Seduction and Sacrifice(6)

By: Miranda Lee


She would never know now. That she was certain of. Jon Smith had not shared the existence of the opal with anyone, even his daughter. He'd dressed her in second-hand clothes and accepted food hand-outs rather than ran with his precious prize.

Oh, yes, he'd been a mean man.

Suddenly, she was sorely tempted to show Ma the opal and ask her advice, but people had long stopped showing valuable finds around Lightning Ridge. Greed and envy did strange things to even the closest of friends. So





she kept her own counsel and said, 'Yes, he was mean. But he was my father and he could have been worse.'

'You'd find excuses for Hitler,' Ma scoffed. 'How are you set for money?'

Once again. Gemma resisted the temptation to confess all to Ma. 'There's a small parcel of opals Dad saved that I can sell,' she admitted. 'Other than that I've got about twenty dollars left out of the housekeeping, three hundred dollars savings in the bank, and the money you're going to give me for the truck.'

'Which I brought over with me,' Ma said, and pulled a roll of money from the pocket of her dress. 'Don't tell the taxman but I did rather well with my fossicking this year.'

Gemma laughed. 'I won't breathe a word.'

'So when are you off to Sydney?'

A nervous lump immediately formed in Gemma's throat. My God, the furthest she'd been from Lightning Ridge was Walgett, a whole forty or so miles away. Sydney was another world, a big frightening exciting world! But wild horses wouldn't keep her away. Not now. Sydney held even more attractions than ever. Her mother had been born in Sydney. Maybe she had relatives there. Maybe she could find them.

'As soon as I can get myself organised, I suppose," she said, her resolve deepening.

'Mr Whitmore's due in town day after tomorrow if you want to sell those opals. He'll give you a fairer price than most. Don't take his first offer, though, haggle a little.'

Gemma frowned. Her father hadn't liked Mr Whitmore for some reason, had refused to have anything to do with him, saying slick city buyers couldn't be trusted.

'Dad used to sell his opals to Mr Gunther,' she said hesitantly.





That old skinflint? Look, I know he came to the funeral today and Jon might have been able to bully a fair price out of him, but he'll try to fleece you blind. You listen to me, love, and try Byron Whitmore. A fairer man never drew breath. Just go along to the Ridge Motel any time next Friday and ask for his room.'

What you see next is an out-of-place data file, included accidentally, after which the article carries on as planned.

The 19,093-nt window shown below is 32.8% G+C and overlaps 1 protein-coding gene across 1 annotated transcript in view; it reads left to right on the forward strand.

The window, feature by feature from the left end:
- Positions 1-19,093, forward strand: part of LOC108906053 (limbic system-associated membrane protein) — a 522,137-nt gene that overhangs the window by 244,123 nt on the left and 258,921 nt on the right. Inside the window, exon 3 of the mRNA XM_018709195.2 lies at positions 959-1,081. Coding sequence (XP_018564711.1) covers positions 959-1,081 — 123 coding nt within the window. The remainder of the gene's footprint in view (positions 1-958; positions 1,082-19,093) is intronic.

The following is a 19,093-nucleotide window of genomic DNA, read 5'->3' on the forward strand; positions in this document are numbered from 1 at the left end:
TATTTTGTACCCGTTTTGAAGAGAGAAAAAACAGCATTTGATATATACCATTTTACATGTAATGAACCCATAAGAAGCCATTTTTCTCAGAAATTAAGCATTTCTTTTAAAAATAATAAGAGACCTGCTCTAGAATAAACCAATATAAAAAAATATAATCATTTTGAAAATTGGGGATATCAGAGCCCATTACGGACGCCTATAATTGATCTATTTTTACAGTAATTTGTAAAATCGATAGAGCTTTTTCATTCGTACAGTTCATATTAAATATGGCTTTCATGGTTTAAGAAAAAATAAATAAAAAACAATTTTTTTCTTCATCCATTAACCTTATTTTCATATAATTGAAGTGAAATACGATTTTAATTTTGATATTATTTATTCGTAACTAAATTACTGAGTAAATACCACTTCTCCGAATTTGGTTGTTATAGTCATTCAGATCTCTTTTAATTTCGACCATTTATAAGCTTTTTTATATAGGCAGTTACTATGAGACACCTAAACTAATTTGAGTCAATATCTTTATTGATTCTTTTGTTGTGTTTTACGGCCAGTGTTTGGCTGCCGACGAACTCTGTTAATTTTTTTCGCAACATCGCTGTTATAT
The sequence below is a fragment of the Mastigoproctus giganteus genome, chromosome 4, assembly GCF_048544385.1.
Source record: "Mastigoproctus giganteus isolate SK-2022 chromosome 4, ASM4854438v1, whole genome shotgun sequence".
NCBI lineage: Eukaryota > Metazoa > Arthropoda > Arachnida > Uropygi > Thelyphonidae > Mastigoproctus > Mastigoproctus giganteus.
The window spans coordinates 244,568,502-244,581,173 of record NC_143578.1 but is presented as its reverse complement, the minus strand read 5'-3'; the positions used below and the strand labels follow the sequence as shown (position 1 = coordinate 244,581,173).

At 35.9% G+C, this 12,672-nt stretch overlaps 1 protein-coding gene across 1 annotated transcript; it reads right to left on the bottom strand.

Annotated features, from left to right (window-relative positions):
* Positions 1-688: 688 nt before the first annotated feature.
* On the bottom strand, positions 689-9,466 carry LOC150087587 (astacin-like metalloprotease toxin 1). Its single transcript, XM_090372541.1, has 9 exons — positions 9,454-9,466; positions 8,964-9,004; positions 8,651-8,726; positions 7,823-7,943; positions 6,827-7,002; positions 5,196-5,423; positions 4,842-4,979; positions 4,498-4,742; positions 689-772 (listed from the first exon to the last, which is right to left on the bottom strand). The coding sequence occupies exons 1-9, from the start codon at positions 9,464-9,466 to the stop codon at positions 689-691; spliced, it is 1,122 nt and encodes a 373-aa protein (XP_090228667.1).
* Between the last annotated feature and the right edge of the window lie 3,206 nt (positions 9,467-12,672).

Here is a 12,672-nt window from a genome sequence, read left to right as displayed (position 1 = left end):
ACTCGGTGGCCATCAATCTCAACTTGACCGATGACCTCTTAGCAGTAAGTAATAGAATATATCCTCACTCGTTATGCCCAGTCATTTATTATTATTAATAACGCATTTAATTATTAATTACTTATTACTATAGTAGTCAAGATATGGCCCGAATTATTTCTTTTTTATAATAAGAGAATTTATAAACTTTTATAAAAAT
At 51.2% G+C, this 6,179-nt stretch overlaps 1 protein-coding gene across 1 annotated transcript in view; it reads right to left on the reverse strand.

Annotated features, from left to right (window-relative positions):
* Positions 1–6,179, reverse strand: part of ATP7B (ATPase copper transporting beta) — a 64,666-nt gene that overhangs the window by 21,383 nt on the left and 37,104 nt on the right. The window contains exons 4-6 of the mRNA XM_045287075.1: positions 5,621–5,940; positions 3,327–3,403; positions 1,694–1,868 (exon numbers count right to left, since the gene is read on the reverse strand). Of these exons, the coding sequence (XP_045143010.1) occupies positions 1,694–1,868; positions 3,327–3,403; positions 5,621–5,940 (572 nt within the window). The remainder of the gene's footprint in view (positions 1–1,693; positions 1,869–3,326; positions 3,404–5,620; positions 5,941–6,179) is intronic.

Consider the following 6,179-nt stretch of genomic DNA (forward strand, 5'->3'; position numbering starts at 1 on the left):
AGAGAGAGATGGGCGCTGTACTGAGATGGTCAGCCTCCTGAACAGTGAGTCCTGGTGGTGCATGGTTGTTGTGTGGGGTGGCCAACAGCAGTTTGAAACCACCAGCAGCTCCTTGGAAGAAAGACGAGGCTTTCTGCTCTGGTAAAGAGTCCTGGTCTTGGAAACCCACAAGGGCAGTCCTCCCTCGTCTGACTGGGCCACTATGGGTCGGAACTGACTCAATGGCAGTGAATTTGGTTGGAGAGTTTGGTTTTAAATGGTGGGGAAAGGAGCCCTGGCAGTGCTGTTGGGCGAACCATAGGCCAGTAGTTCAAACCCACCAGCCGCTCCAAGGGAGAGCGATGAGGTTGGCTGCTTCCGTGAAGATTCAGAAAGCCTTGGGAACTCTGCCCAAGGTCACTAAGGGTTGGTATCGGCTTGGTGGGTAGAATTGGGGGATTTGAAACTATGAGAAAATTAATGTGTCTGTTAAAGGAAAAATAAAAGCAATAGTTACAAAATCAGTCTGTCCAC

'All right. Ma. I'll do that.'

'Good. Now you can get me a beer, love. It's bloody hot today.'

Gemma rose to get her visitor a beer. There were still several cans in the small gas fridge and a full carton leaning up against the far wall. If there was one thing her father never stinted himself on, it was beer.

'So tell me,' Gemma said on returning to the table and handing the beer over, 'what's this Mr Whitmore like?'

Ma snapped back the ring top on the can and gulped deeply before answering. "Byron?' She wiped her mouth with the back of her hand. 'A big man. Around fifty, I'd say, but he looks younger. Thick wavy black hair sprinkled with grey and the most wonderful blue eyes Very handsome. Too old for you, though, love. He's married as well, not that that seems to bother some men once their wives are out of sight.'

Gemma's eyes rounded and Ma gave a dry laugh. 'You are an innocent, aren't you? Better wise up before you go to Sydney. City men live fast and play fast, and they have an insatiable appetite for lovely young things with big brown eyes and bodies like yours. Still, I don't think you need worry about Byron Whitmore. He's a man of honour. A rare commodity indeed!'

Ma made Sydney sound like a huge dark forest full of big bad wolves. Surely it couldn't be as bad as that! Besides, no man would get to first base with her unless he was good and decent and kind. Maybe no man would ever get to first base with her, she worried anew.

That experience years ago had scarred her more than she realised. She'd thought she'd shunned boys up till now because they bored her. Now she interpreted her lack of interest in the opposite sex as a very real wariness.





But was it a wariness of the boys themselves, or her own inner self, incapable perhaps of responding to a man in a normal, natural way? Dear God, she hoped that wasn't so. For if it was, how was she ever going to be happily married and have children of her own?

'Don't you believe me, love?' Ma said. 'About Mr Whitmore?'

'What? Oh, yes, Ma, I believe you. I'm sorry. 1 was wool-gathering.'

'You've had a long, trying day. Look, come over around six and I'll have a nice dinner ready for you. And bring your nightie.'

Gemma's eyes blurred. 'You're so good to me.'

'What rubbish! What are neighbours for?'

But Ma's faded blue eyes were a little teary too as she stood up. Gemma vowed to write to the dear old thing as often as she could from Sydney. And she would come back to visit. Often. It was the least she could do. If that black opal was worth what she thought it was worth, she'd be able to fly back in style!